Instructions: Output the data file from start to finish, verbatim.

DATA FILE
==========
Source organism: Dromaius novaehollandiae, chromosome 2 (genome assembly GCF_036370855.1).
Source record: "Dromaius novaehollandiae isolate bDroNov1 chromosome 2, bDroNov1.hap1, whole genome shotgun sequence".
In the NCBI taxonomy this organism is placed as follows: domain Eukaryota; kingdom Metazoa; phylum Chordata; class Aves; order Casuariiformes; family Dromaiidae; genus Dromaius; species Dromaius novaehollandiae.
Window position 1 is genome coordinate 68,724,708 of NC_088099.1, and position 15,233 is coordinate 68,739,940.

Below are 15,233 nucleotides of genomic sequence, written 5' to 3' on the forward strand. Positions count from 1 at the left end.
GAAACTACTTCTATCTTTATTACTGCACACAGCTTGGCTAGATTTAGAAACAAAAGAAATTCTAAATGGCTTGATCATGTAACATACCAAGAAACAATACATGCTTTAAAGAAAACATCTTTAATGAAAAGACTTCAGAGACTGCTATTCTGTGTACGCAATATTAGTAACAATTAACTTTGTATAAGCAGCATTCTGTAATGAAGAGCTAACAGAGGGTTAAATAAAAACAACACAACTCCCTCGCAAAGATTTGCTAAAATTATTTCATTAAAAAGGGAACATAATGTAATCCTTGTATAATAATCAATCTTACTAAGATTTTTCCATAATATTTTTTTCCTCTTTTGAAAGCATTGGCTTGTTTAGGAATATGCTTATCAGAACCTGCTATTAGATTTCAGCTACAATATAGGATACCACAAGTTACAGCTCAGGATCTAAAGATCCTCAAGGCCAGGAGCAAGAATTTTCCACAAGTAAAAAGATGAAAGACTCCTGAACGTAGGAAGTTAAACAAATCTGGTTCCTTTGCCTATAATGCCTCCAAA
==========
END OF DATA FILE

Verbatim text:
Source organism: Dromaius novaehollandiae, chromosome 2 (genome assembly GCF_036370855.1).
Source record: "Dromaius novaehollandiae isolate bDroNov1 chromosome 2, bDroNov1.hap1, whole genome shotgun sequence".
In the NCBI taxonomy this organism is placed as follows: domain Eukaryota; kingdom Metazoa; phylum Chordata; class Aves; order Casuariiformes; family Dromaiidae; genus Dromaius; species Dromaius novaehollandiae.
Window position 1 is genome coordinate 68,724,708 of NC_088099.1, and position 15,233 is coordinate 68,739,940.

Below are 15,233 nucleotides of genomic sequence, written 5' to 3' on the forward strand. Positions count from 1 at the left end.
GAAACTACTTCTATCTTTATTACTGCACACAGCTTGGCTAGATTTAGAAACAAAAGAAATTCTAAATGGCTTGATCATGTAACATACCAAGAAACAATACATGCTTTAAAGAAAACATCTTTAATGAAAAGACTTCAGAGACTGCTATTCTGTGTACGCAATATTAGTAACAATTAACTTTGTATAAGCAGCATTCTGTAATGAAGAGCTAACAGAGGGTTAAATAAAAACAACACAACTCCCTCGCAAAGATTTGCTAAAATTATTTCATTAAAAAGGGAACATAATGTAATCCTTGTATAATAATCAATCTTACTAAGATTTTTCCATAATATTTTTTTCCTCTTTTGAAAGCATTGGCTTGTTTAGGAATATGCTTATCAGAACCTGCTATTAGATTTCAGCTACAATATAGGATACCACAAGTTACAGCTCAGGATCTAAAGATCCTCAAGGCCAGGAGCAAGAATTTTCCACAAGTAAAAAGATGAAAGACTCCTGAACGTAGGAAGTTAAACAAATCTGGTTCCTTTGCCTATAATGCCTCCAAA